Rachel Hastings as Wendy receives a potato from Amanda LeBlanc as Mona in The Bitterest Time: The War Story of Mona Parsons, by Andria Hill-Lehr and Sarah Jane Blenkhorn. (Bruce Dienes)
The Bitterest Time: The War Story of Mona Parsons is a powerful, deeply affecting play about the resilience of the human spirit as two women struggle to survive in a Nazi prison cell.
Thanks to Wolfville writer Andria Hill-Lehr, the story of Nova Scotian Mona Parsons – the only female Canadian civilian to be imprisoned by the Nazis in Occupied Holland – has come to light.
The Middleton-born nurse and dancer for the Ziegfeld Follies in New York married a Dutch millionaire and, after harbouring Allied soldiers at her estate, was arrested by the Nazis when she was 41, first sentenced to execution and then, on appeal, to prison. She spent three years in Nazi prisons including at Vechta where she befriended a young baroness.
This is their story of friendship and endurance as Mona buoys Wendy’s spirits with her infectious humour, imagination and love of song, dance and poetry.
Beautifully structured as a narrative with flashbacks, The Bitterest Time starts with an unseen voice, that of Hill-Lehr on her journey to discover the personality of Parsons as she talks to the elderly, rigid and unfriendly Wendelien (in a fine performance by Carroll Godsman).
Wendelien reluctantly agrees to open the closed box on her war experience and reveal the astonishing, tough, loving, lively, artistic character of Mona Parsons.
This co-production by LunaSea Theatre and SarAndipity Theatre, which just wrapped a mini-tour of Nova Scotia, featured a remarkable performance by Amanda LeBlanc as Mona.
The actor had to climb mountains of brief joy and then burrow into the depths of despair as Mona struggles to keep her sanity and her will to live. She needed to dance like a light-hearted sparrow then hobble on bloodied feet; she needed anger and she needed lyricism when Mona quotes from Emily Bronte’s poems (the source of the title).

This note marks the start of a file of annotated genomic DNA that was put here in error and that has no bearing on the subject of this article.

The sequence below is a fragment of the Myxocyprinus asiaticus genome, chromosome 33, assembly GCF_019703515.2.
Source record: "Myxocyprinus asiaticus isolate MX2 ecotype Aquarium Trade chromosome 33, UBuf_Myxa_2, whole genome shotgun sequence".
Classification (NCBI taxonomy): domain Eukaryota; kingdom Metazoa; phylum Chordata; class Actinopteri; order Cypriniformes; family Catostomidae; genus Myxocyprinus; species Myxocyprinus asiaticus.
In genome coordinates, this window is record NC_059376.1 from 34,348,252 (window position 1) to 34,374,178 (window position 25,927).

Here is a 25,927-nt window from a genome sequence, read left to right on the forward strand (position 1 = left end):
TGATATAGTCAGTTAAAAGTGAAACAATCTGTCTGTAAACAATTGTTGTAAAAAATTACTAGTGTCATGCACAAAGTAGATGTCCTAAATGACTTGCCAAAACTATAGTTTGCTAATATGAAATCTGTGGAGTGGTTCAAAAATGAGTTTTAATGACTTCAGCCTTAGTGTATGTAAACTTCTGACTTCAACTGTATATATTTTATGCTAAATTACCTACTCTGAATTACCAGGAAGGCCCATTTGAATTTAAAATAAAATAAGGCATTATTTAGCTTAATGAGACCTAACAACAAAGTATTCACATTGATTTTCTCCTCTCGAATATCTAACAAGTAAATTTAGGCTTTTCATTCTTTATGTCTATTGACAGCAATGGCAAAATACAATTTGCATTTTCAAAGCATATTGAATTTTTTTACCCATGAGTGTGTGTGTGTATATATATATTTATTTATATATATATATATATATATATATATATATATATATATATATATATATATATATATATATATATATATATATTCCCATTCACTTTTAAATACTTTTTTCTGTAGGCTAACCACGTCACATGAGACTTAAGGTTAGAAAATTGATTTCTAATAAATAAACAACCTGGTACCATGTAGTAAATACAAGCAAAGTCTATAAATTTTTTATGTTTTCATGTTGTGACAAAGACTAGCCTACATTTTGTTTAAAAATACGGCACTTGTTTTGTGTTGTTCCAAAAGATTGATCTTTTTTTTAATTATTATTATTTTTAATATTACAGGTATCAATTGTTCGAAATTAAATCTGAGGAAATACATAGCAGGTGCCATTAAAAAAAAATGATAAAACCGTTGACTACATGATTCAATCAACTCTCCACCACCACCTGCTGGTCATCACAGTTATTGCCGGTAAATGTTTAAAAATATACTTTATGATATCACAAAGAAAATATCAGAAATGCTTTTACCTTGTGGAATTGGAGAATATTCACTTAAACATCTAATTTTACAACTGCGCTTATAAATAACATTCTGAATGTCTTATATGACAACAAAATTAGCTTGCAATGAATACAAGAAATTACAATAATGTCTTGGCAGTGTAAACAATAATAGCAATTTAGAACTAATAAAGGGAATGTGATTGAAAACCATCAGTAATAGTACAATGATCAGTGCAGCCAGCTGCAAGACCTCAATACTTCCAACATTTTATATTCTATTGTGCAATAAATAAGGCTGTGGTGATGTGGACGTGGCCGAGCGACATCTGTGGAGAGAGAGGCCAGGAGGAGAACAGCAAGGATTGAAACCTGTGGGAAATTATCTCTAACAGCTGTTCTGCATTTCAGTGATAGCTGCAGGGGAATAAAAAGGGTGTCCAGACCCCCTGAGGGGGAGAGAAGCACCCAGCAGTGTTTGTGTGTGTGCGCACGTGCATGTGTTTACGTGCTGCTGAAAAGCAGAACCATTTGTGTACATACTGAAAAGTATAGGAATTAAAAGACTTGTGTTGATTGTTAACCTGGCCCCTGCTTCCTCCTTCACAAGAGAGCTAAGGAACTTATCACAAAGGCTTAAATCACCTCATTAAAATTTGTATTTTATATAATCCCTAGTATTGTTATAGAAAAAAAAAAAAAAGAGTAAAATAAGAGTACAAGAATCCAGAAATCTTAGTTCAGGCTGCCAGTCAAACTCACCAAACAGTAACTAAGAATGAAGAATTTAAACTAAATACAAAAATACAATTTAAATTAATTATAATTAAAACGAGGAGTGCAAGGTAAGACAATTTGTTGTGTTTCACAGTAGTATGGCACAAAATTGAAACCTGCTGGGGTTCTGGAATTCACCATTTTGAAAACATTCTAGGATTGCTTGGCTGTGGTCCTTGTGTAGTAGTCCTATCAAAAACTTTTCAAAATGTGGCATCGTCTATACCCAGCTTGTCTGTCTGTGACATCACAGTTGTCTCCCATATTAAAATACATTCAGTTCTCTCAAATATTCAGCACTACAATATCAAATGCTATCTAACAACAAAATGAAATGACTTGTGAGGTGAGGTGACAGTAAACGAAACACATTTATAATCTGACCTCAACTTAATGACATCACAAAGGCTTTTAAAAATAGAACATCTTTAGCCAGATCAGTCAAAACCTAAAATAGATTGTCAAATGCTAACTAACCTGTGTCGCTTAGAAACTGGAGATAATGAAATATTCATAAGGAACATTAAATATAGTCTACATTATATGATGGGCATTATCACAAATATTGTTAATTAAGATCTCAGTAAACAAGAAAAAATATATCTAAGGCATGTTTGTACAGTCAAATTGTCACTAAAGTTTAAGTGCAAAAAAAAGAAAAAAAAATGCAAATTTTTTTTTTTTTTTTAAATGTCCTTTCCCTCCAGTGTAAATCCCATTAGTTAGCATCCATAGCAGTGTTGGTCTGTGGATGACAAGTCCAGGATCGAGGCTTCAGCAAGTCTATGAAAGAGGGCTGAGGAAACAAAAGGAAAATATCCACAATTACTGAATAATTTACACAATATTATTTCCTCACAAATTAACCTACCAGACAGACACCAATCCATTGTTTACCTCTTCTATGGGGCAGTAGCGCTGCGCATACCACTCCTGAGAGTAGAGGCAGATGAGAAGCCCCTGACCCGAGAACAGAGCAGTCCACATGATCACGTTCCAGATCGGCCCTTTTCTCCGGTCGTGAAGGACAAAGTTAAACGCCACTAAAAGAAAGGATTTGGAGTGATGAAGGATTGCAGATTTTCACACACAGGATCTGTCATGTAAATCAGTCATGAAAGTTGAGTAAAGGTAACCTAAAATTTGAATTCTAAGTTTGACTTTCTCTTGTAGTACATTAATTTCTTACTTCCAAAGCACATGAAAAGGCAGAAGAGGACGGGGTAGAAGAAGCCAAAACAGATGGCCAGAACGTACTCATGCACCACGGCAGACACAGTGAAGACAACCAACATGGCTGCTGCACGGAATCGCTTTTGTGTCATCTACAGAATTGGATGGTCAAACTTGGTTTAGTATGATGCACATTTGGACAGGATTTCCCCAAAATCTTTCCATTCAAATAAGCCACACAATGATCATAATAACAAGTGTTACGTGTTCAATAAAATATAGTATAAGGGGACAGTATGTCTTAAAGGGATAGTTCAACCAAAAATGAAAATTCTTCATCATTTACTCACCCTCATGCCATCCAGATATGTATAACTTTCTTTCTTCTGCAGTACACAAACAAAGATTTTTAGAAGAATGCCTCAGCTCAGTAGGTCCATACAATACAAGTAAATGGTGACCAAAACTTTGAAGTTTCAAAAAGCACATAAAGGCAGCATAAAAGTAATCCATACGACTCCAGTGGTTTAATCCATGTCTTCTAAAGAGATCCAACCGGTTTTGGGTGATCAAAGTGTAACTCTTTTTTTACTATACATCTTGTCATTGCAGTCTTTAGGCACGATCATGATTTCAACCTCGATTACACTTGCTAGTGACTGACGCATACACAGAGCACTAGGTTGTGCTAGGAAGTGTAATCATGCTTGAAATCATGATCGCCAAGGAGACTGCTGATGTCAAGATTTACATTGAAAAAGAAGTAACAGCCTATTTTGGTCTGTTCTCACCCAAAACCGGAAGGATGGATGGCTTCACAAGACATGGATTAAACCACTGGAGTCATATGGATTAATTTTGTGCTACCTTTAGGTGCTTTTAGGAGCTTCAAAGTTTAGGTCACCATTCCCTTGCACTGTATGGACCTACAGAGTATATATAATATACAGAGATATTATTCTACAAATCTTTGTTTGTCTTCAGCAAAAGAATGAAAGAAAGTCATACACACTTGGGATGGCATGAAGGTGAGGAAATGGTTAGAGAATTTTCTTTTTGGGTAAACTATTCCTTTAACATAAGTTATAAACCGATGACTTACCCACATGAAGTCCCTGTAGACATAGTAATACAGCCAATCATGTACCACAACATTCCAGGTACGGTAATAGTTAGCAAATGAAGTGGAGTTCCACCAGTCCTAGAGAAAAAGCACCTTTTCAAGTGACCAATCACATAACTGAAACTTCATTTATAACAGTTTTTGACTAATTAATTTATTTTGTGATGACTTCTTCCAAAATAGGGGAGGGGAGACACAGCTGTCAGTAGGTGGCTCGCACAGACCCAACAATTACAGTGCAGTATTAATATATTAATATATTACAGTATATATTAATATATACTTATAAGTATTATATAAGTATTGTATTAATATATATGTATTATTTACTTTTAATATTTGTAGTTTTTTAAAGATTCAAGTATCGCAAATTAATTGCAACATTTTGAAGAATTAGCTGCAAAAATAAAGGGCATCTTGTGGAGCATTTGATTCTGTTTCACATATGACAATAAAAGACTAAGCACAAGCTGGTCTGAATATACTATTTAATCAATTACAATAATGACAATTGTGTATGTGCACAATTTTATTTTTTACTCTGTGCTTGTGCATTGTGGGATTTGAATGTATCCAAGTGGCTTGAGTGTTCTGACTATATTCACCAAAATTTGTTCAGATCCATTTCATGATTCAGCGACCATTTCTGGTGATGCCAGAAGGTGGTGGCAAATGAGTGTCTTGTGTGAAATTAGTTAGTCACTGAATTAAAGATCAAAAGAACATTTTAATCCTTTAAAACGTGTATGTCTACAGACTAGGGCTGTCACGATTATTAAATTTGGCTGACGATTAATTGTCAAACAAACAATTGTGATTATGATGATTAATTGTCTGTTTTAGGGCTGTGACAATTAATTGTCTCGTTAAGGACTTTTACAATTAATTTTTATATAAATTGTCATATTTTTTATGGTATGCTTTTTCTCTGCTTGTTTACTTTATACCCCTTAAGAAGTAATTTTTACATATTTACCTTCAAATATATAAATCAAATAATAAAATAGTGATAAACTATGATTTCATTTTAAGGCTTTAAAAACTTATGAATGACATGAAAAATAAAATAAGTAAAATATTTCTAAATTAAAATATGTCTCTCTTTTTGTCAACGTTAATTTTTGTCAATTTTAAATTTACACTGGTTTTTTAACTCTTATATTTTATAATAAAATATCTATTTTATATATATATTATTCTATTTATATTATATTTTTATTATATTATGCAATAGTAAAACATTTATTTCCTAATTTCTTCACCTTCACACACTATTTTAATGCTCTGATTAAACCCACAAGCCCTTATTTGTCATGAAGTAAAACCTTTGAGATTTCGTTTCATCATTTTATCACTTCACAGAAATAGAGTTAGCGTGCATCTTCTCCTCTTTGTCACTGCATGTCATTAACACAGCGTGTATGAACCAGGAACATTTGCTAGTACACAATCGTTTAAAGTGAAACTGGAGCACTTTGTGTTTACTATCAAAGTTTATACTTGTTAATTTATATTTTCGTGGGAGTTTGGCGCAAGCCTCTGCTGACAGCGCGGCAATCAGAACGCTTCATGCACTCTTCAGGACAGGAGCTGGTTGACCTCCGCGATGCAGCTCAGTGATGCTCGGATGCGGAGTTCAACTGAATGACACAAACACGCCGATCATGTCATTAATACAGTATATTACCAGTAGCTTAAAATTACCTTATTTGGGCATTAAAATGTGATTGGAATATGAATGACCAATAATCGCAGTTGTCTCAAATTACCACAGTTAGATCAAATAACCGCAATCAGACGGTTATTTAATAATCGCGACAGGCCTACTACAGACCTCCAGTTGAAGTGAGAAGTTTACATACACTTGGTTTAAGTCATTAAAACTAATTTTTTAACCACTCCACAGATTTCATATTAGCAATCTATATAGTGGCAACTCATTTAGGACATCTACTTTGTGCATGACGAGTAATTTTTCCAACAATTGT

The success of The Bitterest Time depends on the casting of Parsons and the young Wendelien, called Wendy. Director Ryanne Chisholm struck gold in the chemistry between LeBlanc and Rachel Hastings as the rigid, fierce 23-year-old Dutch woman reluctant to share her story or yield to the power of Mona’s imagination.
In focussing on Mona’s time in prison, this play traps its audience in the grimness of a cell with an excellent design in sets by Vickie Marston, lights by Vicky Williams, costumes by Noella Murphy and sound by Jenny Trites. You can almost feel the grime and see the little bird singing outside the cell window.
This production also featured the striking Sharleen Kalayil as a pregnant prisoner and nasty, apple-eating prison guard and the charming Garry Williams as Mona’s husband as well as the young Nova Scotian soldier, Clarence Leonard, who rescued Mona after she walked out of Germany. In fact, the real Clarence Leonard’s son attended this show.
Garry Williams as Nova Scotia soldier Clarence Leonard giving the freed Mona Parsons a cup of tea. (Bruce Dienes)
Co-writers Hill-Lehr and Sarah Jane Blenkhorn, of SarAndipity, plan to present The Bitterest Time again. “Given the power of the story and the interest it attracts, we think that it has a future here, and beyond Nova Scotia as well,” says Blenkhorn.
That would be great because this is a woman’s war story, a Nova Scotian story and, as another glimpse into the horrors of war, a warning about the savagery of humans beings if their cruelty is left unchecked.
Sharleen Kalayil as a prison guard with Amanda LeBlanc as Mona Parsons and Rachel Hastings as Wendy. (Bruce Dienes)